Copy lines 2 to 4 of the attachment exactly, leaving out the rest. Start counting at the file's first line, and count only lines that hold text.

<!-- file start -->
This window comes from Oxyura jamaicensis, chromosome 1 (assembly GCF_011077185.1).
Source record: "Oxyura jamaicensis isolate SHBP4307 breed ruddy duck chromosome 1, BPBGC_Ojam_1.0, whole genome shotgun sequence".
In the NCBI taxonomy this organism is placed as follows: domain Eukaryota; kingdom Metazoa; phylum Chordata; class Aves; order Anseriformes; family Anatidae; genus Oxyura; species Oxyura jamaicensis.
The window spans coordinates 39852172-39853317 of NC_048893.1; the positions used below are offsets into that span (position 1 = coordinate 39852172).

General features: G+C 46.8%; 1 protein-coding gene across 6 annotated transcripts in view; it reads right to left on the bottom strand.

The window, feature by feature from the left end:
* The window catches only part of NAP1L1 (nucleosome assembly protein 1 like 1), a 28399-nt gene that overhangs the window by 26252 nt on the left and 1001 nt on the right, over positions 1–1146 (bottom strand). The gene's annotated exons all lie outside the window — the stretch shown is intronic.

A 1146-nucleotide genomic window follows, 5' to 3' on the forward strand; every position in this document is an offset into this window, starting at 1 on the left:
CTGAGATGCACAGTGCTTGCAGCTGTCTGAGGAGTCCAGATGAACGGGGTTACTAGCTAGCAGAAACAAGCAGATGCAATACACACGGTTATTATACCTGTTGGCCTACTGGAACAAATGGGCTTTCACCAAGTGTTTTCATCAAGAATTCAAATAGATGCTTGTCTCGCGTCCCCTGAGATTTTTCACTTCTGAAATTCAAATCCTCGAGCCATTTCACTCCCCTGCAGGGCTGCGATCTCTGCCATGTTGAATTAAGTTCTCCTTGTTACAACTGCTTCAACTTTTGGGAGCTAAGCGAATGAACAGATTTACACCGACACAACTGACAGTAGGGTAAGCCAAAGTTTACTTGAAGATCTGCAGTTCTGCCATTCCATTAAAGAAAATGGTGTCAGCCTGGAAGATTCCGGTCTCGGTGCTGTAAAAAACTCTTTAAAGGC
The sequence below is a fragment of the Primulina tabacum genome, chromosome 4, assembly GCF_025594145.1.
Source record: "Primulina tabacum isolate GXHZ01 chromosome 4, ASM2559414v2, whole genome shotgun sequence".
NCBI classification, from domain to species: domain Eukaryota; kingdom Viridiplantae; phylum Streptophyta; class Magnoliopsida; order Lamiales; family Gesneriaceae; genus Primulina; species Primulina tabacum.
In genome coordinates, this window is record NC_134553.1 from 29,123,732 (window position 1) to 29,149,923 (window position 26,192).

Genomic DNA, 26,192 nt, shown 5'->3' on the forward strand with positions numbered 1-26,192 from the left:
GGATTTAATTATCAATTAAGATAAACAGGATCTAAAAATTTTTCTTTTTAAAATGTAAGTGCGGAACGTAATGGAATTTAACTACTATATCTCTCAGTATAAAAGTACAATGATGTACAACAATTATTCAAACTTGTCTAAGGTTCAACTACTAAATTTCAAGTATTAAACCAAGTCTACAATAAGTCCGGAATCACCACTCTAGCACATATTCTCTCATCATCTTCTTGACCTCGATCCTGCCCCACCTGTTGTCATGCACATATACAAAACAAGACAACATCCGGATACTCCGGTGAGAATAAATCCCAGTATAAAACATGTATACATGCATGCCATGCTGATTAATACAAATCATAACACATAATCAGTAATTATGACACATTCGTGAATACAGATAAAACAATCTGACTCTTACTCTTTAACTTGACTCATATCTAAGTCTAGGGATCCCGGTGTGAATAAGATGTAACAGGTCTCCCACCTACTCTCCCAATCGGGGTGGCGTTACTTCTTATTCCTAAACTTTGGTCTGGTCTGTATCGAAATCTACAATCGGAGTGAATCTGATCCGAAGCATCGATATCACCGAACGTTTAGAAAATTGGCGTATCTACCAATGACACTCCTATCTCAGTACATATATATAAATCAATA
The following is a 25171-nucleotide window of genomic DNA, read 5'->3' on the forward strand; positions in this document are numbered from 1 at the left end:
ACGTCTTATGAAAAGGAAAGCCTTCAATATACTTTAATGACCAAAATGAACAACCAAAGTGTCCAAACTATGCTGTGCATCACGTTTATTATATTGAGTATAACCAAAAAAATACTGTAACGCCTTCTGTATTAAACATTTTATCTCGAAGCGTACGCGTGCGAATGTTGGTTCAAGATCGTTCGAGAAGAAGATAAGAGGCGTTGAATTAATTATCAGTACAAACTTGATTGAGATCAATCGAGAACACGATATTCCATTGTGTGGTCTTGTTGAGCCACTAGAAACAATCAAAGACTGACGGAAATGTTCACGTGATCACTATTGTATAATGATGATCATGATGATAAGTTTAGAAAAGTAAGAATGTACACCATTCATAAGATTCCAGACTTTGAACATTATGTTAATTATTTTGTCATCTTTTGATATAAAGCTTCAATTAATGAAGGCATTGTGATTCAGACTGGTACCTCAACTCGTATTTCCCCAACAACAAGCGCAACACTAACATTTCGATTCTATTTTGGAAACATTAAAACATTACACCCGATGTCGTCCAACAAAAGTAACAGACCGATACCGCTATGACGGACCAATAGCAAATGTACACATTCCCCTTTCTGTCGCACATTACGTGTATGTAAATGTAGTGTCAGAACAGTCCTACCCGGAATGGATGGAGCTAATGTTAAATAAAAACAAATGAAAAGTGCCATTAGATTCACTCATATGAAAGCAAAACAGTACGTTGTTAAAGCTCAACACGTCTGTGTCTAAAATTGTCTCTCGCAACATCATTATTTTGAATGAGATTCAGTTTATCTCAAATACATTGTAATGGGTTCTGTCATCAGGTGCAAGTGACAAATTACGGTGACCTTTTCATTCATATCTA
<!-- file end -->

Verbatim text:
Source record: "Oxyura jamaicensis isolate SHBP4307 breed ruddy duck chromosome 1, BPBGC_Ojam_1.0, whole genome shotgun sequence".
In the NCBI taxonomy this organism is placed as follows: domain Eukaryota; kingdom Metazoa; phylum Chordata; class Aves; order Anseriformes; family Anatidae; genus Oxyura; species Oxyura jamaicensis.
The window spans coordinates 39852172-39853317 of NC_048893.1; the positions used below are offsets into that span (position 1 = coordinate 39852172).